Boyd wrote in his memoir, ". . . The message from the top was to diversify, but without a plan, diversity remained a concept rather than an executable strategy. And editors had their pet justifications for blocking hiring and promotions; when challenged they often responded with the paper's typical arrogance: 'We need to do what's best for the paper,' they would argue, as if hiring or promoting a person of color could not possibly be what was best for the paper."
Paul Delaney, former senior editor at the New York Times:
"He was not a good journalist at the beginning, but he grew into a great publisher. He headed the paper at the start of its most turbulent period. For blacks, that included the efforts to integrate the operation, the newsroom, in particular, the company's heart and soul. Punch was known to allow editors and managers to run their departments. That meant the all-whites in charge could continue in their old ways, hiring and promoting those who mirrored themselves. I always thought he let Executive Editor Abe Rosenthal bully him, especially regarding minority hiring and promotion. Abe moved with deliberately slow speed.
"A minority lawsuit filed in 1971 was settled nine years later. Punch allowed his lawyers to fight the suit to eventual agreement. I always thought he was embarrassed by it, that it sullied the Times' reputation, and he was right. Afterwards, I was on a committee he appointed with the purpose of implementing the agreement. (It called for hiring, promotions, training, and assigning blacks to all major beats.) I was pleased that Punch told us to continue enforcing the agreement after the expiration date. But, again, he didn't put muscle behind it and let his managers remain in charge & change was as slow as ever. Well, not really, things began to move faster than they had, and I credit him and his son, Arthur Jr.
"Regarding another matter, I was in the Washington bureau when Punch announced to us at a party that he'd hired William Safire as columnist. Along with most others in the office (I was the sole black reporter for years), I was furious and we all let him know. My fury extended beyond the fact that Safire was conservative, but that there were no black editors on the paper and that Safire represented the real truth that it would be a long time before the paper really changed. At that time, Safire was an example that the paper would open up even for conservatives, but not nonwhites."
C. Gerald Fraser, former Times reporter and cultural columnist:
"I have always had conflicts with uniformed authorities and this includes New York Times's security guards who, among other things, especially in the late 1960s, always demanded to see my Times ID. Of course, I resisted. I had worked at The Times for quite some time when, one morning the publisher, Arthur 'Punch' Sulzberger, and I had entered the building, more or less together. He approached the security guards first, took out his Times ID, and held it in his open palm for the guards to see. I imagined then that he was trying to tell me, coming in behind him, 'It's no big deal, Gerald, even I, the publisher . . .' I laughed to myself.
"Sulzberger was everything they say about his being low-keyed and a gentleman. He greeted all level of employees by name. He had so much power in New York and I never saw or heard of him using it inappropriately.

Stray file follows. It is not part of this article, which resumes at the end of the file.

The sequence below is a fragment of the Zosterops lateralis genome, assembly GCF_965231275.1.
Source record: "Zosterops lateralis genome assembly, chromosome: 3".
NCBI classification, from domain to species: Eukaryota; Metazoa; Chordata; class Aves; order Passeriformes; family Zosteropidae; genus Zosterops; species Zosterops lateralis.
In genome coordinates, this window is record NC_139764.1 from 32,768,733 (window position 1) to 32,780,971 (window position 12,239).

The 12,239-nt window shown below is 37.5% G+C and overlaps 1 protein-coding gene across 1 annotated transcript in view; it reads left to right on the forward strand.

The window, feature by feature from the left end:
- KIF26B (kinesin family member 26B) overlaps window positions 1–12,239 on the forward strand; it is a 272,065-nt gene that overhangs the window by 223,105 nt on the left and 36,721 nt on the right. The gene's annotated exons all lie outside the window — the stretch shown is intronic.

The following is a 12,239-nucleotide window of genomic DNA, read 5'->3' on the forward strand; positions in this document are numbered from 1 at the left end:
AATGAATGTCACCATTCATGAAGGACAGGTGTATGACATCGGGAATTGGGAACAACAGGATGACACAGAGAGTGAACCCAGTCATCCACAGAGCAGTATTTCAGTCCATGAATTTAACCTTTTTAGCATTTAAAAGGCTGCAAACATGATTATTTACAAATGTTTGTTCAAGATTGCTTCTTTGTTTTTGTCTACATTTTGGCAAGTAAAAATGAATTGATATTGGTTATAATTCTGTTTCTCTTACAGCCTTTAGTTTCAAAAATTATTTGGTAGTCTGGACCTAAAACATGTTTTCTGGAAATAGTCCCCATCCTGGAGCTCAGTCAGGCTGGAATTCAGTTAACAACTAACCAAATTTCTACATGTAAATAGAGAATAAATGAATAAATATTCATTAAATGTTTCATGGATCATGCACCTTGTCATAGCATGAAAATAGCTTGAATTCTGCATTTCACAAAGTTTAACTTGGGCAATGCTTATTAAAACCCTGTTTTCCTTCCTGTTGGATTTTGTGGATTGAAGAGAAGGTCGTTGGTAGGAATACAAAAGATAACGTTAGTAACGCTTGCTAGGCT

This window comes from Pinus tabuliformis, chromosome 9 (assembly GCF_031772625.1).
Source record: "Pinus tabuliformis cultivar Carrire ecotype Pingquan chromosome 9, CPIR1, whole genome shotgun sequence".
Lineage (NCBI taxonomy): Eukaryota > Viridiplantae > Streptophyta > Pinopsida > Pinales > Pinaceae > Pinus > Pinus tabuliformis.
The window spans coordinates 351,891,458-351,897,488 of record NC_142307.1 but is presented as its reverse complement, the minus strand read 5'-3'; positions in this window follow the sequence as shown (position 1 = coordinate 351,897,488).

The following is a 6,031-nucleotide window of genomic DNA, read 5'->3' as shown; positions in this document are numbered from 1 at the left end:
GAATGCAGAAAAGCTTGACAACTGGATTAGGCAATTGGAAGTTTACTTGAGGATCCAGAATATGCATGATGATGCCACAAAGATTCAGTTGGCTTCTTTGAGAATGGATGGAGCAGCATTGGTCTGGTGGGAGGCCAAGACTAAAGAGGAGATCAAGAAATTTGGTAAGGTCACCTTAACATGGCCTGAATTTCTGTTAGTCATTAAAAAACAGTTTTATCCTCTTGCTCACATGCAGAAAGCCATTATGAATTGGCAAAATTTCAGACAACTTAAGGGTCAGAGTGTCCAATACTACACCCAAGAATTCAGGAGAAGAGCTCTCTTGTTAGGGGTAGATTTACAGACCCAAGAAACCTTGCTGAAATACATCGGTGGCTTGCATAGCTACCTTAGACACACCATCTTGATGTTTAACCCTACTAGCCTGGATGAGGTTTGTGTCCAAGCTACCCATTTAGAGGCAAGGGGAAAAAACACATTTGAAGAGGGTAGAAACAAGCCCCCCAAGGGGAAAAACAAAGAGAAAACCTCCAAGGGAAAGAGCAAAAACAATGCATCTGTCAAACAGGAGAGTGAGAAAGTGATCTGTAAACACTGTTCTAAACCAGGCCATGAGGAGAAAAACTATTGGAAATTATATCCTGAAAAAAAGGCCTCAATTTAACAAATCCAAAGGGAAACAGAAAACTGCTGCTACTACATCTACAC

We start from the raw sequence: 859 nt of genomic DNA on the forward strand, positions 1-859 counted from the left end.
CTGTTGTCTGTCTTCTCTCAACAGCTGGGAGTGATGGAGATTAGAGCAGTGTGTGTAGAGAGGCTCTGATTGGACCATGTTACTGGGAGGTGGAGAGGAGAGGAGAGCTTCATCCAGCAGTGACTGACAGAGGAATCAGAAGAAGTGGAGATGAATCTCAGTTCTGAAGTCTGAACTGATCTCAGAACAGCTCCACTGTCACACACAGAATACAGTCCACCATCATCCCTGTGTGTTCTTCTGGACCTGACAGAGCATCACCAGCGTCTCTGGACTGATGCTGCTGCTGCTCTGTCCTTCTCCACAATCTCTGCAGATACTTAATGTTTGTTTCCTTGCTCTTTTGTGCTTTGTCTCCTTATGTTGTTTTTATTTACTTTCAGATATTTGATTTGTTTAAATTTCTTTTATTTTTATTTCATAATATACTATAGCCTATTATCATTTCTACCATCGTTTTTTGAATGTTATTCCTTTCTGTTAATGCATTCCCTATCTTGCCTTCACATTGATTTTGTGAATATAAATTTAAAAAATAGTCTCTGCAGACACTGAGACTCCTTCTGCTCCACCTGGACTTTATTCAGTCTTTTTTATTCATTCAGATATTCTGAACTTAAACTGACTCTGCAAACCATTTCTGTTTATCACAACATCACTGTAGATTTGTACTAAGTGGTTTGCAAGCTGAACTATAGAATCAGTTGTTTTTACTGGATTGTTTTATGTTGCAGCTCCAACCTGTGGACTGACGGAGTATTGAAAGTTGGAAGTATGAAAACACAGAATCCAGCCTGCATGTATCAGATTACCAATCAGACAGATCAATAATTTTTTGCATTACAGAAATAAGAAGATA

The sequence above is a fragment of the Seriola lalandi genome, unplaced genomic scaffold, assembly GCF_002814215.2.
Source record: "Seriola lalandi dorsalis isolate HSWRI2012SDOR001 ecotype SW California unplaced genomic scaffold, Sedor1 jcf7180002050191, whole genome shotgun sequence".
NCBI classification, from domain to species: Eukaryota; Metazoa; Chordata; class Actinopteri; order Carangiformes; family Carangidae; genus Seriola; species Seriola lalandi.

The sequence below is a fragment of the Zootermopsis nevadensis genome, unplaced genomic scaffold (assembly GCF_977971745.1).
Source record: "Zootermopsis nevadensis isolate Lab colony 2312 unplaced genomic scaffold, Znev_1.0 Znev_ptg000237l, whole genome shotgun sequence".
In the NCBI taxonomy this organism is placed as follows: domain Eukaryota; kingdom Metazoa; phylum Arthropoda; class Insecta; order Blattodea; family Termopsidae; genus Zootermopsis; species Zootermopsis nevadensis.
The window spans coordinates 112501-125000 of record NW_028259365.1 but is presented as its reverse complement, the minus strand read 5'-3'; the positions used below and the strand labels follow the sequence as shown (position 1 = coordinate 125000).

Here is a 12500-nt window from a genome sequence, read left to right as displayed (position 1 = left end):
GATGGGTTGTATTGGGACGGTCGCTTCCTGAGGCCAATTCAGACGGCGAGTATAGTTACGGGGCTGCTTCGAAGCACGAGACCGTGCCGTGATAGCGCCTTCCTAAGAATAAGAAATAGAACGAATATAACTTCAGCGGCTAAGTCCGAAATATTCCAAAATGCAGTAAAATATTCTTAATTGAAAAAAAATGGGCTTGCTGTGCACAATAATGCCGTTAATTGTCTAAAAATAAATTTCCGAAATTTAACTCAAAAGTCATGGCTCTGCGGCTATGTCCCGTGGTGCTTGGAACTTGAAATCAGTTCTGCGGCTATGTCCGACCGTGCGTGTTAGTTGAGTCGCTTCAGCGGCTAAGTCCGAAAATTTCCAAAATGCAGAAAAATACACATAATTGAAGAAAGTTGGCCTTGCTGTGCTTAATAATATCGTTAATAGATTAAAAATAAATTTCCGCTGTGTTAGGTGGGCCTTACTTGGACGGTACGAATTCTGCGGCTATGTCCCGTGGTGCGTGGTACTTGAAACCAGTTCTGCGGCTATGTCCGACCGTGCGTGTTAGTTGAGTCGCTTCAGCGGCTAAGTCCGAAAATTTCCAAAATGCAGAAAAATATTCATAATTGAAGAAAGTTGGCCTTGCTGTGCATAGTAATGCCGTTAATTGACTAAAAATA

"Charles Brown, the longtime newsroom receptionist, told me today that soon after Punch took over the publisher's job, he made life better for the Times's black porters. Previously, they ate their lunch in the men's room and they also changed clothes there after finishing their shifts. Punch had a recreation room and showers installed.
"Two anti-discrimination class action suits occurred during Sulzberger's reign. His obituary, which I have read only online, referred in passing to the women's class action anti-discrimination suit, but never mentioned the minorities's suit. . . . During 'our' suit, I never heard Sulzberger's name mentioned in connection with any of the negotiations."
Reginald Stuart, McClatchy Co. corporate recruiter, former Times reporter:
"Punch had class and a real appreciation for the important role serious newspapers play in society.
"He stuck by serious journalism in the face of all kinds of darts and arrows, even when the paper's fortunes were at a low point in the mid-1970's. When the paper was taken to court over its affirmative action practices with respect to women and people of color, he maintained his respect once the battles ended. He was a tough business executive with a real appreciation for news. I think publishing a great paper was foremost in his mind. He knew if he did, the profits would follow. For years they did."
Roger Wilkins, former editorial writer at the Times and Washington Post:
"Arthur Ochs Sulzberger was a real gentleman with a powerful determination to preserve and improve the enormous gem that he inherited. You could call him 'Punch' — a childhood family nickname, I believe, but when you brought him a tough issue, he could become a very steely gentleman who was determined to preserve and enhance that gem.
"I recall that when he first hired a black member for the Editorial Board (me), he invited me to his office and spend almost an hour with me alone and then brought in some of his favorite Times journalists to let them know that he intended for this move to be successful. It was gentlemanly and it was clear.....he expected this to work and the people he had brought in to meet me were to make sure that this would work out.
"As time wore on, I realized I had a very smart boss who was clear in his mind about what good journalism was and the quality expected in his paper every morning. He understood life in America. And as I worked, I realized that he had made sure that everybody needed to know that this step in integrating this part of his family inheritance was going to work. He was a good man — fair and determined that the great institution that had been handed would grow and maintain the high values of that institution.
"Punch was a very good man devoted to his work and to the people who he had brought in to help him achieve that goal.